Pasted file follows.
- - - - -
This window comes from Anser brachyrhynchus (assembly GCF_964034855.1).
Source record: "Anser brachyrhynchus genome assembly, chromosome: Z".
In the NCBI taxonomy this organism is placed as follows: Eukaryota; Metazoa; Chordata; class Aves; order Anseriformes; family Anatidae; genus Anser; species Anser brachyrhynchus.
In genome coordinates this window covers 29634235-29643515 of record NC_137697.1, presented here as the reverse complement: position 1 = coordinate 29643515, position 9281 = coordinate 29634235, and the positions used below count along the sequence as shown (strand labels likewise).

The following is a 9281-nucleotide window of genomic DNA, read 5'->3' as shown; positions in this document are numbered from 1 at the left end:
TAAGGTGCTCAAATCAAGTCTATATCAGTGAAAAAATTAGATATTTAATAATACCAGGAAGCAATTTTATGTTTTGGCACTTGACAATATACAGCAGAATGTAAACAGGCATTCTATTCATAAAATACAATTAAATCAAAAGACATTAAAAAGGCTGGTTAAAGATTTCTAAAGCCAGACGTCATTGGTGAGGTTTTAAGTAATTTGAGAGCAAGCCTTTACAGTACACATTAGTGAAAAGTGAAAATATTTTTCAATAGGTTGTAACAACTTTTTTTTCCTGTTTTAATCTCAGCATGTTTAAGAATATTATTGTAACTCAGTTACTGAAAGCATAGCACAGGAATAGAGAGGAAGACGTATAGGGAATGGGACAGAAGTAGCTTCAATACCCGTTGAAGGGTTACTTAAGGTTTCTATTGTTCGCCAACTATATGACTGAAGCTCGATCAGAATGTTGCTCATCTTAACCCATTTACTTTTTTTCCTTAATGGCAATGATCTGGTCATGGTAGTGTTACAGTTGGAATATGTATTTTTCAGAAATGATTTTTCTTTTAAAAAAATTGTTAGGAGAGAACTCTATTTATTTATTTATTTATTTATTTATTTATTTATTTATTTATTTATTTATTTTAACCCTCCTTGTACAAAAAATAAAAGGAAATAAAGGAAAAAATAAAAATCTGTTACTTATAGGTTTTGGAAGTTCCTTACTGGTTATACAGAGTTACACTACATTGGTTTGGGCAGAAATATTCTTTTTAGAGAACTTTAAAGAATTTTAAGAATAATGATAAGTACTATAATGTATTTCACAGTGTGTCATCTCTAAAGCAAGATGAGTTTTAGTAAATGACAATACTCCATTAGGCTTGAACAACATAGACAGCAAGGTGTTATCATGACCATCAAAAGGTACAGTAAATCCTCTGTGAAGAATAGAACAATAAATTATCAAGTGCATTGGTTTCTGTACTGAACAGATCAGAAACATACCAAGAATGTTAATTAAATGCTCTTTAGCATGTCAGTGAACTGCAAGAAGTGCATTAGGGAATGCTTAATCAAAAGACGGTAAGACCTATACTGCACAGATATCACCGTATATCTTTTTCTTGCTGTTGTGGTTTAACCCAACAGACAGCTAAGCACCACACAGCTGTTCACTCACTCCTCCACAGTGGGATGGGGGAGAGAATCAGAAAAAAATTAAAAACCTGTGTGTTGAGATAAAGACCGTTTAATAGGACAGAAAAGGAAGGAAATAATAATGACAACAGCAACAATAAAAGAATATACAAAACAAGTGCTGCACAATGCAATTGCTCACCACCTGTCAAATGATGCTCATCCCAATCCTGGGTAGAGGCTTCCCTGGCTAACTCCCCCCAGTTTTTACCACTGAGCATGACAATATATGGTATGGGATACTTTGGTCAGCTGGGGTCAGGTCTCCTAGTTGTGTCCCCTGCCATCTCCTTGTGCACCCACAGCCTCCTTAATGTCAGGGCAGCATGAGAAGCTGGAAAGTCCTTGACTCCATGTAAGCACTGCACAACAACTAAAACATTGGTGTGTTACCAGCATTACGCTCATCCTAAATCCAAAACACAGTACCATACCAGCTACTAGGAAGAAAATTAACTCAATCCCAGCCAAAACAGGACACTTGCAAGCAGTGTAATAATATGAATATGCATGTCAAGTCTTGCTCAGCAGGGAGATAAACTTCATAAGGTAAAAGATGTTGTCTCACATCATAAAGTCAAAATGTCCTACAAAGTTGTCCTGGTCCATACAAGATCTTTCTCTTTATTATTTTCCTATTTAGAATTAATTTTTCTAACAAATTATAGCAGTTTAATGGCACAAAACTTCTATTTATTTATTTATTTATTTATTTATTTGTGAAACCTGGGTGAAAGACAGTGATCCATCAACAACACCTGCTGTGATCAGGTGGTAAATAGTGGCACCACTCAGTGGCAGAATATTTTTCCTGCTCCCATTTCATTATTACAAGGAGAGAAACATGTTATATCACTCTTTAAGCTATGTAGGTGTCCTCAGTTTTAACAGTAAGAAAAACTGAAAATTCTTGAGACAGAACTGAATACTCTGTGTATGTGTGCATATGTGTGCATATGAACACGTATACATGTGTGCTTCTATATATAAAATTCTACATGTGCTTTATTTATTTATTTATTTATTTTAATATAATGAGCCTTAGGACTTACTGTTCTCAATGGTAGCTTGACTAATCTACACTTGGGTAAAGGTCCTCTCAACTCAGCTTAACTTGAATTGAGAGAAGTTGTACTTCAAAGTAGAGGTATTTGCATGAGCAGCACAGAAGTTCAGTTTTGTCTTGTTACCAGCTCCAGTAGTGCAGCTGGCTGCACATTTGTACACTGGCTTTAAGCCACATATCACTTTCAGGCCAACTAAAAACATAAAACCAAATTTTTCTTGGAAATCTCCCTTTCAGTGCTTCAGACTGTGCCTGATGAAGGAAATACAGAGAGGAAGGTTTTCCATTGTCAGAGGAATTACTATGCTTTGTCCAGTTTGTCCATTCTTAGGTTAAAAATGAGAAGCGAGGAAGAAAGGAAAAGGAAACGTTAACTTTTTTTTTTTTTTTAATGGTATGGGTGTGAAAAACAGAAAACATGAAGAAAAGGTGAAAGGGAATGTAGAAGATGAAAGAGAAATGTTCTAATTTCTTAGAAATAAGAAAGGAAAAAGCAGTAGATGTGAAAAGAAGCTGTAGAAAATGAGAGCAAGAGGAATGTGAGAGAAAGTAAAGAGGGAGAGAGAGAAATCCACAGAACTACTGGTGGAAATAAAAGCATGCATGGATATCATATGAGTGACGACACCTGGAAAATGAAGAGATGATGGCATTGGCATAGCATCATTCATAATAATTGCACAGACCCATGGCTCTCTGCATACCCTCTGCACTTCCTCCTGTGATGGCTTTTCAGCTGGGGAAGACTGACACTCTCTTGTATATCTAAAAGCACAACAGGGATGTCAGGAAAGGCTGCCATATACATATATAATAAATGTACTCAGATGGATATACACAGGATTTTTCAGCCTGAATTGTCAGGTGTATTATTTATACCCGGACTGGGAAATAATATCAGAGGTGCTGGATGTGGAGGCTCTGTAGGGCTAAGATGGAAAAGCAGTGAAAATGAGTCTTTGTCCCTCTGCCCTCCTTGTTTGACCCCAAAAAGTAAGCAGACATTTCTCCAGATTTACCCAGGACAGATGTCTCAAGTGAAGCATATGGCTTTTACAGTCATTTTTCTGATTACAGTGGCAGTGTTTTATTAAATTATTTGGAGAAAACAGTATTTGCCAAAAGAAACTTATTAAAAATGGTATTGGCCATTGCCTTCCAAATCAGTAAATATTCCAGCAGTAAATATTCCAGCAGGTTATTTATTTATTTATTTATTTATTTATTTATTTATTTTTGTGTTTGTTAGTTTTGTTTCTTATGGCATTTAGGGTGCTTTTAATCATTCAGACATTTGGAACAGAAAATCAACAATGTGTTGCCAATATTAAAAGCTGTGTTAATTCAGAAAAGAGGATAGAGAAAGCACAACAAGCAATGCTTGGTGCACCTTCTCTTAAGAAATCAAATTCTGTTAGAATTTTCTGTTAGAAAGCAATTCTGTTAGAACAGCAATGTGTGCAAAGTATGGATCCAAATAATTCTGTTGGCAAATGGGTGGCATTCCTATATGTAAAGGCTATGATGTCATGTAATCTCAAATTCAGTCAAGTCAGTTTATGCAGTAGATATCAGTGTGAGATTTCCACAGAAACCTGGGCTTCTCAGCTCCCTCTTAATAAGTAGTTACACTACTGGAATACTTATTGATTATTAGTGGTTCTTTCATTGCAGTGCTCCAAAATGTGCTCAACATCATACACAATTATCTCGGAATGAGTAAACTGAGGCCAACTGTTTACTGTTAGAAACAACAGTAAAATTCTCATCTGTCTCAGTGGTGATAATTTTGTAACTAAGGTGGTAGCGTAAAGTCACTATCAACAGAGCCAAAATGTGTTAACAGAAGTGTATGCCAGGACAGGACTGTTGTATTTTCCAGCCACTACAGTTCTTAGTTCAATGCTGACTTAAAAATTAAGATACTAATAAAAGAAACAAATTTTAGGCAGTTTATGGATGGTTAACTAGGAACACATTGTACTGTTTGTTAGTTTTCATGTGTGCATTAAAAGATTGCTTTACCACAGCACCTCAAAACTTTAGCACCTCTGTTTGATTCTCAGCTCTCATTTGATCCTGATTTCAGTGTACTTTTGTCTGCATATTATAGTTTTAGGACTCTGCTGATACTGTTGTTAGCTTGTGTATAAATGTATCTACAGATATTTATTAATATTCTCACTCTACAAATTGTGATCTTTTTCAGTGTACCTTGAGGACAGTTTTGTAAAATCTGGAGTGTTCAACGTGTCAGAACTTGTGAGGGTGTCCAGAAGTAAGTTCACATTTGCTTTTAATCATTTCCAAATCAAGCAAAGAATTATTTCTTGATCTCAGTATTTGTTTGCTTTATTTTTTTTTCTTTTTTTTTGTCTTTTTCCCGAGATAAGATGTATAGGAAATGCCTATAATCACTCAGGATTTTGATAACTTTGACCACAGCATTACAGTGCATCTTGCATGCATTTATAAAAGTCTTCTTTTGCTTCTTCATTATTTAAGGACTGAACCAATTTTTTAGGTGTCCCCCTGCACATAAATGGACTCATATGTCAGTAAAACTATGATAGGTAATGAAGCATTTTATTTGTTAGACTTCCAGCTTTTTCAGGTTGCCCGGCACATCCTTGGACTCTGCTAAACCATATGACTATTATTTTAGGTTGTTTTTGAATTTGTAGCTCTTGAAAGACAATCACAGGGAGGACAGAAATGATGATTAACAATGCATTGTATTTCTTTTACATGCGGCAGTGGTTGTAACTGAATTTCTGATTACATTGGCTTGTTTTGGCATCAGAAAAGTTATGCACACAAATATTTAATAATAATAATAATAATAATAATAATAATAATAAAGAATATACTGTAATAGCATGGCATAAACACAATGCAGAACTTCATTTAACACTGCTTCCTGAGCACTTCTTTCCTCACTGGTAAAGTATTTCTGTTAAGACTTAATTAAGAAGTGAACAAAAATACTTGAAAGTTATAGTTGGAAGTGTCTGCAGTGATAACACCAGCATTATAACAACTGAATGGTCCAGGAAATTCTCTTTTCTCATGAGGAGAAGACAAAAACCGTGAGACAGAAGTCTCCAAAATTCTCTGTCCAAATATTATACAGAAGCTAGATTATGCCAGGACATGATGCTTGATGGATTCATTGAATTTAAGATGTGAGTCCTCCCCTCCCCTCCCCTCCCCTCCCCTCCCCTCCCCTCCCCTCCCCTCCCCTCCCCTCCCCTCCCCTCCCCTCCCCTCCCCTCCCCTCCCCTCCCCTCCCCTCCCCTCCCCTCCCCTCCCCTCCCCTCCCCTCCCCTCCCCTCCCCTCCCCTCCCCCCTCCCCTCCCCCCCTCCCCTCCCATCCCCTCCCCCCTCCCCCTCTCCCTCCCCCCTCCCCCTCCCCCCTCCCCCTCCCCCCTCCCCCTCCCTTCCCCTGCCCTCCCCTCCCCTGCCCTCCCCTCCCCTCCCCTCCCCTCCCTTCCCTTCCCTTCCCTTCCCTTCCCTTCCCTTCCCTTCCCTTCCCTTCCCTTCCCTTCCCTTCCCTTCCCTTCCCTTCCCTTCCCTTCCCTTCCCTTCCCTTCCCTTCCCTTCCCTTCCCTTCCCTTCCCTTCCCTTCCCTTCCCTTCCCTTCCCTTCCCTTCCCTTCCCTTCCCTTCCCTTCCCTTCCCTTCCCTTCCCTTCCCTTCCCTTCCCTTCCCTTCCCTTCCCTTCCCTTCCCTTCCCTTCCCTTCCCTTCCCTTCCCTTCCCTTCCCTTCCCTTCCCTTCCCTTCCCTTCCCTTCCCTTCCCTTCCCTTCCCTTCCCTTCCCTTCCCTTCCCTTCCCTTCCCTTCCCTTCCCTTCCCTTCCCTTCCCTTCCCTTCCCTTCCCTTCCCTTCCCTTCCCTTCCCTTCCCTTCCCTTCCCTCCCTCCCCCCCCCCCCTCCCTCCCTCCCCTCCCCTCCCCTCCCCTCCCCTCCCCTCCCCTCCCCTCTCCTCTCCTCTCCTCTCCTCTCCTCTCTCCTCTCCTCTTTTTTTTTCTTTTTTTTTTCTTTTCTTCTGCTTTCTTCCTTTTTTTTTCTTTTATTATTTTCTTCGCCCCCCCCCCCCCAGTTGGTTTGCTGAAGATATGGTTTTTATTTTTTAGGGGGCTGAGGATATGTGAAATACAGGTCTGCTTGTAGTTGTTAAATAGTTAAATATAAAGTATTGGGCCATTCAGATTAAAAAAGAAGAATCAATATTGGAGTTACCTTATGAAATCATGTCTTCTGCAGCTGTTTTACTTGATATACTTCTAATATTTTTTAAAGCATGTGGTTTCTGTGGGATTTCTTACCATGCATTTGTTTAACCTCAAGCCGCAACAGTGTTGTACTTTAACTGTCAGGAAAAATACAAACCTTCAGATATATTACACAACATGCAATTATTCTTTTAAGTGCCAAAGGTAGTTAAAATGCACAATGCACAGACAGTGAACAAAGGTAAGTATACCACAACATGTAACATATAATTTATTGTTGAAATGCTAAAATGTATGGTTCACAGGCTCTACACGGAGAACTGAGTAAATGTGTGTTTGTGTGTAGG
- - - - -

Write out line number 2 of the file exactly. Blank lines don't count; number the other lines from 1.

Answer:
Source record: "Anser brachyrhynchus genome assembly, chromosome: Z".